YAVUZ BAYDAR

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YAVUZ BAYDAR
September 16, 2012, Sunday

Resentment, gratitude, tolerance

I recall it was Peter Watson, British author of an excellent book on human thought and invention, “Ideas: A History of Thought and Invention, From Fire to Freud,” who put his finger on the right spot.

In response to a question, he mentioned the ever-glowing fanatical streak (as undesired part) of all monotheistic religions that “is responsible for most of the wars and bigotry in human history.”

The utterly offensive film, “The Innocence of Muslims” -- no matter how primitive, stupid or disgusting -- was enough to cause yet another chain reaction; in fact, a wave of madness all over the world, proving the point that it is so easy to trigger reflexes, yet so difficult to build bridges between the three main religions, despite what we call progress, so much fight for human dignity, freedom and mutual respect. A great shame indeed.

Yet, each time the madness erupts, an inability to understand all aspects of the global divide also becomes visible. As a lot of Muslim leaders half-heartedly condemn the despicable violence to diplomats and others, many American media figures were again quick to simplify. It was yet another enigma for them that the US, as the self-sacrificing liberator, was shown resentment, instead of gratitude.

Mona Eltahawy, in a powerful article in the Guardian, seeks some answers:

“Anti-US sentiment has been born out of many grievances -- support and weapons for such dictators as Mubarak, unquestionable support for Israel in its occupation of Palestine, the wars in Afghanistan and Iraq and drone attacks in Pakistan and Yemen that kill more civilians than intended targets. And, paradoxically -- or perhaps fittingly -- that anti-US sentiment was played on dictators such as Mubarak, who was happy to pocket US aid in return for maintaining Egypt's peace treaty with Israel and buying US weapons, and yet used the state-controlled media to fan hatred of the US.”

This sort easily fits in Turkey's reality, too, helping us to understand why the sympathy for the US here remains so low. The past's burden is heavier than it looks.

But there is more in Eltahawy's reasoning that demands deep reflection.

“That YouTube film -- not made or distributed by the US government -- was posted at least two months before ultra-conservative Salafists called for protests at the US embassy. Why?” she asks, and goes on:

“Understanding that the president, Mohammed Morsi of the Muslim Brotherhood, must now occupy that same middle ground as Mubarak did, the Salafists are all too happy to flex right-wing political muscle. Why else did they call their protest in Cairo on the anniversary of the attacks on Sept. 11, 2001? Morsi, not wanting to concede the moral high ground, remained silent for too long, stuck between his memory of being the opposition and the awareness that he's now the president. That's what I mean when I tell fellow Egyptians that it's about us, not America.”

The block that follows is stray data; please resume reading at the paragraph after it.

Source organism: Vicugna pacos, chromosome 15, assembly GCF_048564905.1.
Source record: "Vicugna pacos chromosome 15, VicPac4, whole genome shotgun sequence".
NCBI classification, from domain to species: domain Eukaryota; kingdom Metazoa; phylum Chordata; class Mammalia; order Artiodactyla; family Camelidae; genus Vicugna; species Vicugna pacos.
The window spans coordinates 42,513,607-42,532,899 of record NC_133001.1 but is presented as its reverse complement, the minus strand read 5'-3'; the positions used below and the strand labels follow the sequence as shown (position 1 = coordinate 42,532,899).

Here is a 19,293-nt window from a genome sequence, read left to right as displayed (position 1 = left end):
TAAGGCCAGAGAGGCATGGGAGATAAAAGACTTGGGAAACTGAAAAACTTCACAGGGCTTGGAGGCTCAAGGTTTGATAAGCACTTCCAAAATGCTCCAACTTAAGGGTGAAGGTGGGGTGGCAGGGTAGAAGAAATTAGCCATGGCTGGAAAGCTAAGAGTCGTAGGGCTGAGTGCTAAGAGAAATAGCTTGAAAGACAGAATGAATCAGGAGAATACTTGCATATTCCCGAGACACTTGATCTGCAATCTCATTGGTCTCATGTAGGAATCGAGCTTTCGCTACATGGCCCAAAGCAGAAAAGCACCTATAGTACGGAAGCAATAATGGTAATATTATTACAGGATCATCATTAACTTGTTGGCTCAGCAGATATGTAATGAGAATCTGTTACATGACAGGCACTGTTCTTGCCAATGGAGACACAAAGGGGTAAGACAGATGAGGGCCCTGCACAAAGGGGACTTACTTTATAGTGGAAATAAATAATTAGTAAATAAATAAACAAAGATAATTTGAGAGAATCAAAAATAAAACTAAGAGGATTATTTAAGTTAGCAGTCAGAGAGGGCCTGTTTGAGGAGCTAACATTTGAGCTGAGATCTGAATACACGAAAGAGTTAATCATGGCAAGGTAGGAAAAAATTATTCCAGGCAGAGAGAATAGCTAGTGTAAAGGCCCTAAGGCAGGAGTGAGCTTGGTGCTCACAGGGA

But, there is also a part that is about America. I am sure the mad violence that spread beyond Egypt, also scaring many decent, moderate Muslims as much as the YouTube film did, will reopen a debate about hate speech. An excellent new book, written by Jeremy Waldron, “The Harm in Hate Speech” (Harvard University Press) is filled with arguments to reconsider the approaches in the US against incitement of hatred.

Waldron underlines that the US is almost alone in not punishing hate speech -- against a person or group on the basis of their race, religion, sex, ethnicity or sexual orientation (well, he has obviously not studied that his country is joined by Turkey in that matter). Canada, Sweden, Britain, Denmark, Germany, Australia, etc. have such laws. As we have seen in the YouTube film, even openly detestable language is allowed, its right protected.

Waldron's book, although new, preceded the recent global events, but it can also be used as an argument to revisit hate speech in a broader context: that even an isolated individual, abusing in an evil manner the freedom to spread hatred in a dark corner, can cause immense harm beyond borders in these times. This, as he writes, shows “the flare-up of a few particular incidents can have a disproportionate ­effect.”

Certainly, the desire to keep the First Amendment will have to weigh harder, but in the Internet age, Americans, justifiably keen on fearing and fighting censorship, must pay attention to how other full-scale democracies deal with it.

Monotheistic religions have their sensitivities: Germany's stupid path to ban circumcision united Jews and Muslims, and the respect for Prophet Muhammad should not be allowed to be challenged by the ill-willing enemies of humanity. Those who cause harm must be punished, and this is far too different from banning their thoughts. They should be aware of the legal consequences. Let us also not forget that religions also evolve: They teach to be more and more tolerant. Well, we can only hope.

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